–Jeffrey Eugenides, A ‘Marriage Plot’ Full Of Intellectual Angst : NPR

When I first heard this uninformed denigration of deconstruction and of Derrida, I didn’t know who Jeffrey Eugenides was. I did know, though, that he knew nothing about deconstruction or about Derrida. These words were barely uttered before I turned the radio dial. What a shame that NPR would broadcast and perpetuate such misinformed and essentially ignorant statements. These are factual errors, defamation.

Fuck stupid people. And yes, I mean stupid. Eugenides went to college, he claims, and yet he spouts such nonsense. Here he is at it again:
When I arrived at Brown, French theory was just washing up on American shores. Many of my English professors were distrustful of it. Another cohort in the English department was so smitten with Derrida and company that they finally decamped and created the Program in Semiotic Studies. To be an English major at the time was like being the child of divorcing parents. You loved both. I was attracted to the rigor of semiotic literary theory, especially in comparison with some of the vague pedagogy that constituted the by-then old New Criticism. I was persuaded that it was possible to examine the underlying structures of literature and, in a sense, anatomize the body of literature. At the same time, I wanted to be a writer. I resisted the idea that the author was dead. And I still believed, as I believe today, that it’s possible for a novel to transmit meaning, something that was being called into question by deconstruction.
–Jeffrey Eugenides, The Art of Fiction No. 215, The Paris Review

Eugenides isn't the only one, though. By far. To people who haven't read or understood Derrida, Derrida serves as the perfect straw man to their flawed comprehension of advanced phenomenological philosophy.

Here are a couple more stellar "insights" from people who claim to be scholars.
Caws may be to some extent informed by Jacques Derrida's deconstructionist notion of the unavoidable and fatal slippage that occurs between the signified and the signifier, resulting in multiple interpretations and the negation of all meaning, as well as the conceptions of Antonin Artaud, a French avant-garde poet, dramatist, essayist, and artist (also one of Derrida's influences) who was preoccupied with the limitations and inadequacy of language and rejected mimesis in theatrical work. Caws' conception and usage of slippage, however, celebrates the phenomenon and rather than conceiving of slippage as a negative event that pronounces the futility and impossibility of translation [Derrida], she embraces the slippage that occurs between the signifier and the signified and between one language and another.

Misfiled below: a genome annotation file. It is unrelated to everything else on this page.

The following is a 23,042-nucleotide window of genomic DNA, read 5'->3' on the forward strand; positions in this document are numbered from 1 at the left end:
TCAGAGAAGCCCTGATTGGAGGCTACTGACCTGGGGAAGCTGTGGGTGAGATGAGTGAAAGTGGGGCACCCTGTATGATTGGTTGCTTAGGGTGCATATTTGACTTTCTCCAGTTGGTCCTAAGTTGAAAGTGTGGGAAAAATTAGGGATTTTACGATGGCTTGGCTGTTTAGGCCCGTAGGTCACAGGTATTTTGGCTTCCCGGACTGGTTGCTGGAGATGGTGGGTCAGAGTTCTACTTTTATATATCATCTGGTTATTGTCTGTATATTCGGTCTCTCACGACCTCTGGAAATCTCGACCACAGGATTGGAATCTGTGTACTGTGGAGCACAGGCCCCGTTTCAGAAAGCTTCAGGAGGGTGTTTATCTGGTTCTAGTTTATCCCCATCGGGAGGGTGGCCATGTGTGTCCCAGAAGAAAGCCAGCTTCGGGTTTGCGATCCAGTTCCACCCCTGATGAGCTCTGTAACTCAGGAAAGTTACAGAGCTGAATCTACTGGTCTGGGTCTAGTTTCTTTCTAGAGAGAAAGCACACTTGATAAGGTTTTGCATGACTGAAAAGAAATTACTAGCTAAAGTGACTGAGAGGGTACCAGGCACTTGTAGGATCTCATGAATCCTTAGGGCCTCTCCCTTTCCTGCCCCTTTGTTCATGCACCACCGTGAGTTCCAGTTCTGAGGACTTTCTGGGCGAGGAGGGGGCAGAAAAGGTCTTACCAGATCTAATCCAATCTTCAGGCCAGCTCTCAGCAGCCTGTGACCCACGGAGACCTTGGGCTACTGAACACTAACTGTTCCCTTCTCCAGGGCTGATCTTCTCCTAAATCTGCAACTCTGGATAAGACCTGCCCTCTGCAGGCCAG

–Shelby Vincent, Book Review of Surprised in Translation by Mary Ann Caws, Style, Vol. 41, No. 4, Winter 2007

Again: factual errors, defamation. And more recently,
Post-structuralism is a system of literary and social analysis that flared up and vanished in France in the 1960s but that became anachronistically entrenched in British and American academe from the 1970s on. Based on the outmoded linguistics of Ferdinand de Saussure and promoted by the idolized Jacques Derrida, Jacques Lacan, and Michel Foucault, it absurdly asserts that we experience or process reality only through language and that, because language is inherently unstable, nothing can be known. By undermining meaning, history and personal will, post-structuralism has done incalculable damage to education and contemporary thought. It is a laborious, circuitously self-referential gimmick that always ends up with the same monotonous result. I spent six months writing a long attack on academic post-structuralism for the classics journal Arion in 1991, "Junk Bonds and Corporate Raiders: Academe in the Hour of the Wolf" (reprinted in my first essay collection, Sex, Art, and American Culture). Post-structuralism has destroyed two generations of graduate students, who were forced to mouth its ugly jargon and empty platitudes for their foolish faculty elders. And the end result is that humanities departments everywhere, having abandoned their proper mission of defending and celebrating art, have become humiliatingly marginalized in both reputation and impact.